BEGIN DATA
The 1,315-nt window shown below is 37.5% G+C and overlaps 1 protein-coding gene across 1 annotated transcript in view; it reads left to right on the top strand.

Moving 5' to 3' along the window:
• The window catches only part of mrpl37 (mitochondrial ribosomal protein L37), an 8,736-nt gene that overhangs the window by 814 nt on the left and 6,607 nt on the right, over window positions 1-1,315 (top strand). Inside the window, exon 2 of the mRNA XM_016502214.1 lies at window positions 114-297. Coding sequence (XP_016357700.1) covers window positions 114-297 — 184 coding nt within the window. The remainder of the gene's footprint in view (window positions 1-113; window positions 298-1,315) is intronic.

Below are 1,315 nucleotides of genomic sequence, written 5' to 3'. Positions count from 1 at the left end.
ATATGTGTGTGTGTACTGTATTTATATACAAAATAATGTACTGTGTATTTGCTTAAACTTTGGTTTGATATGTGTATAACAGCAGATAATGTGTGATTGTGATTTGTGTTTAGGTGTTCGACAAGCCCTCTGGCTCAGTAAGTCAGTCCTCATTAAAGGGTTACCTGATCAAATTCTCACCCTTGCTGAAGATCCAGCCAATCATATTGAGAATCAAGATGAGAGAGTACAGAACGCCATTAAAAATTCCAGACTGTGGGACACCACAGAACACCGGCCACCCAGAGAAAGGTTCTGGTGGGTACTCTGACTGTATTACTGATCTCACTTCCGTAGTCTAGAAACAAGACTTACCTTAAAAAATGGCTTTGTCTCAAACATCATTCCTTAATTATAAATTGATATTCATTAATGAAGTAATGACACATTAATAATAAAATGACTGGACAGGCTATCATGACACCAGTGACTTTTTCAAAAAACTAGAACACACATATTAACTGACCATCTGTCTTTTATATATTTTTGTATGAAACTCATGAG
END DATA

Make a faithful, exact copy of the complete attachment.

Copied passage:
The 1,315-nt window shown below is 37.5% G+C and overlaps 1 protein-coding gene across 1 annotated transcript in view; it reads left to right on the top strand.

Moving 5' to 3' along the window:
• The window catches only part of mrpl37 (mitochondrial ribosomal protein L37), an 8,736-nt gene that overhangs the window by 814 nt on the left and 6,607 nt on the right, over window positions 1-1,315 (top strand). Inside the window, exon 2 of the mRNA XM_016502214.1 lies at window positions 114-297. Coding sequence (XP_016357700.1) covers window positions 114-297 — 184 coding nt within the window. The remainder of the gene's footprint in view (window positions 1-113; window positions 298-1,315) is intronic.

Below are 1,315 nucleotides of genomic sequence, written 5' to 3'. Positions count from 1 at the left end.
ATATGTGTGTGTGTACTGTATTTATATACAAAATAATGTACTGTGTATTTGCTTAAACTTTGGTTTGATATGTGTATAACAGCAGATAATGTGTGATTGTGATTTGTGTTTAGGTGTTCGACAAGCCCTCTGGCTCAGTAAGTCAGTCCTCATTAAAGGGTTACCTGATCAAATTCTCACCCTTGCTGAAGATCCAGCCAATCATATTGAGAATCAAGATGAGAGAGTACAGAACGCCATTAAAAATTCCAGACTGTGGGACACCACAGAACACCGGCCACCCAGAGAAAGGTTCTGGTGGGTACTCTGACTGTATTACTGATCTCACTTCCGTAGTCTAGAAACAAGACTTACCTTAAAAAATGGCTTTGTCTCAAACATCATTCCTTAATTATAAATTGATATTCATTAATGAAGTAATGACACATTAATAATAAAATGACTGGACAGGCTATCATGACACCAGTGACTTTTTCAAAAAACTAGAACACACATATTAACTGACCATCTGTCTTTTATATATTTTTGTATGAAACTCATGAG